Pythagorean Ginger Cookies

For the last several months, I have been working hard on getting my masters thesis written. This is a somewhat tedious activity—the research phase is essentially done, and now I have to get everything typed up all nicely. Other interests have taken something of a backseat. One of the things that I have managed to do in order to stay sane is make a lot of cookies. I have been experimenting with recipes, and came up with something pretty good this week.

The most basic of all cookie recipes is the 1-2-3 recipe. This refers to the fact that the dough consists of one part sugar, two parts fat (butter), and three parts flous. This makes a delightful shortbread, and can be infinitely varied with the addition of chocolate chips, lemon, cinnamon, and so on. However, I was feeling a hankering for a spice cookie this week—something more like a snickerdoodle—and the 1-2-3 recipe doesn’t really work for that. A proper spice cookie, in my opinion, requires a looser, airier crumb and a softer bite.

The way to alter a cookie is to adjust the ratios of sugar, fat, and flour, and after consulting a few books, it seemed to me that nearly equal ratios would be about right. After writing down a recipe, it struck me that the ratios were nearly a Pythagorean triple (three integers \(a\), \(b\), and \(c\) such that \(a^2+b^2=c^2\)). I decided to go with it, and created the Pythagorean Ginger Cookie. They turned out quite well, so I thought I might share the recipe.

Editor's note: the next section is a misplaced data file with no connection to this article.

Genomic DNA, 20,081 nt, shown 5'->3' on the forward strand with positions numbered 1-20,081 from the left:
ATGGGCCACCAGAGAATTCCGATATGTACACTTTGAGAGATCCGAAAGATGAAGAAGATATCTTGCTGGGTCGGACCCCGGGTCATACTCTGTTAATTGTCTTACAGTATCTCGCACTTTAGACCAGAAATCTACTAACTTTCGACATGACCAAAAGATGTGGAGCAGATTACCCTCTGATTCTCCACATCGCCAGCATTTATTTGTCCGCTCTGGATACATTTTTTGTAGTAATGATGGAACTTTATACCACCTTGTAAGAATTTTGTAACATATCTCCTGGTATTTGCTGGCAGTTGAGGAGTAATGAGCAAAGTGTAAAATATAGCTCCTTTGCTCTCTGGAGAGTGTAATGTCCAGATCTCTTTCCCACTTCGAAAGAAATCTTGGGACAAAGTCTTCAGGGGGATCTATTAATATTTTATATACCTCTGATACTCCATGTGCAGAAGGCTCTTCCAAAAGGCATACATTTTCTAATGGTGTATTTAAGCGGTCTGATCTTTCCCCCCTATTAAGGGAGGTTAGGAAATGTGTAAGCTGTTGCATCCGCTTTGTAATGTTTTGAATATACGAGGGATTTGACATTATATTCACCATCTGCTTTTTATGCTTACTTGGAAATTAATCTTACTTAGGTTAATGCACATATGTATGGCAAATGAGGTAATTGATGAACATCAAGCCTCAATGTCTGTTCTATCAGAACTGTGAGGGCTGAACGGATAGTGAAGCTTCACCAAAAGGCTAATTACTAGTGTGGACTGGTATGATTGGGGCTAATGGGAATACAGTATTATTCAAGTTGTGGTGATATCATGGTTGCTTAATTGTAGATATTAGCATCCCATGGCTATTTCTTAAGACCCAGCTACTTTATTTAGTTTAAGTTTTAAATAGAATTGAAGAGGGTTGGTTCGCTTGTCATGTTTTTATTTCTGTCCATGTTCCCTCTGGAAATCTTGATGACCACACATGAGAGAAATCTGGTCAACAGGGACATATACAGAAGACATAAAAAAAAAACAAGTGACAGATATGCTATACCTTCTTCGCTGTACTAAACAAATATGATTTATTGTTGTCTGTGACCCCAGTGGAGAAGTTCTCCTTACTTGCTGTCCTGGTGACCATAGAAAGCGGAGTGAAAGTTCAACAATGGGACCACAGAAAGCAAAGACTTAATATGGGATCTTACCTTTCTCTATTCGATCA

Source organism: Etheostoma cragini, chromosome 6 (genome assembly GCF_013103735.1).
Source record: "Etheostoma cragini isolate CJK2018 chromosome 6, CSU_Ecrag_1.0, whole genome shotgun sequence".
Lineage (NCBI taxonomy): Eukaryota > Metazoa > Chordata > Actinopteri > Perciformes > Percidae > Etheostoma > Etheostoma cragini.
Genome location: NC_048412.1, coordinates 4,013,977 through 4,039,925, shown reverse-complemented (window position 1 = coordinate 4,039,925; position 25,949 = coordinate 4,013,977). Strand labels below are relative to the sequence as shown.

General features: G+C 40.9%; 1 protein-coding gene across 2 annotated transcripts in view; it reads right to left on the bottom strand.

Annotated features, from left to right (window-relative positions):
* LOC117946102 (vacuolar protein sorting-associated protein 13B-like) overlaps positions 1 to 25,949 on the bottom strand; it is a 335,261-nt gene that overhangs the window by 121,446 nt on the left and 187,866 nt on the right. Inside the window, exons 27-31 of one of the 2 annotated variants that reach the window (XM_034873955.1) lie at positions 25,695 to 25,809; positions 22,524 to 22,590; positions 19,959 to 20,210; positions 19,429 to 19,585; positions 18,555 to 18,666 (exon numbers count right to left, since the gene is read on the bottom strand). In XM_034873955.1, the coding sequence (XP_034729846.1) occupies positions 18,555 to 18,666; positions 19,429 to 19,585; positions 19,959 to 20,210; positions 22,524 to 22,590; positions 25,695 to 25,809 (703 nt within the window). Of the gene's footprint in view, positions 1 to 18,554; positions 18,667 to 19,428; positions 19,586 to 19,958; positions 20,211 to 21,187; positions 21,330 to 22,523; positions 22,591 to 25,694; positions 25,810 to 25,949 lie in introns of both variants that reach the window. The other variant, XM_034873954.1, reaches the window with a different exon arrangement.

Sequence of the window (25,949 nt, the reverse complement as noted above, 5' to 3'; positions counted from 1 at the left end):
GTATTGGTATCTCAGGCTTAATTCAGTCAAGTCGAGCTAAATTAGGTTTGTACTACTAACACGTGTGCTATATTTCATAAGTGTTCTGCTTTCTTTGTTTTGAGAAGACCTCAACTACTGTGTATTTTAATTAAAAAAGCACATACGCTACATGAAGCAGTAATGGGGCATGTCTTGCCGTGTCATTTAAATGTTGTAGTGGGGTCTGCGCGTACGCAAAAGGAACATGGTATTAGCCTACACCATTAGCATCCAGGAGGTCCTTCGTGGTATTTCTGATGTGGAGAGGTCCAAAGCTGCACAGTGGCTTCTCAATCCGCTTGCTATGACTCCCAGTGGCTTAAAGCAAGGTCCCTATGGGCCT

Pythagorean Ginger Cookies


  • 3 parts sugar
  • 4 parts butter
  • 5 parts flour
  • baking soda
  • crystalized ginger, minced
  • ground ginger


  • Preheat the oven to about \(375^\circ\text{F}\), and line a cookie sheet (or sheets) with parchment.
  • In a mixer (or by hand), beat the butter and sugar until the mixture is light and airy. Add the ginger, and keep beating. Seriously. You want a fluffy mixture.
  • Mix in the flour and soda. I am sure that most cookbooks would tell you to mix the soda into the flour in another bowl, then mix that into the butter. I’m lazy, and it doesn’t seem to make a difference. Your milage may vary. Get everything mixed really well—unlike a pastry, I don’t think that it is possible to overwork this dough.
  • Form little balls of dough and drop them onto the cookie sheet. My cookies started at a diameter of no more than an inch, but you may want larger or smaller cookies. They will spread some while cooking, so leave a little space.
  • Cook for about 8-10 minutes, until they start to brown. Once they come out of the oven, let them cool for a couple of minutes on the cookie sheet, then transfer them to a cooling rack.
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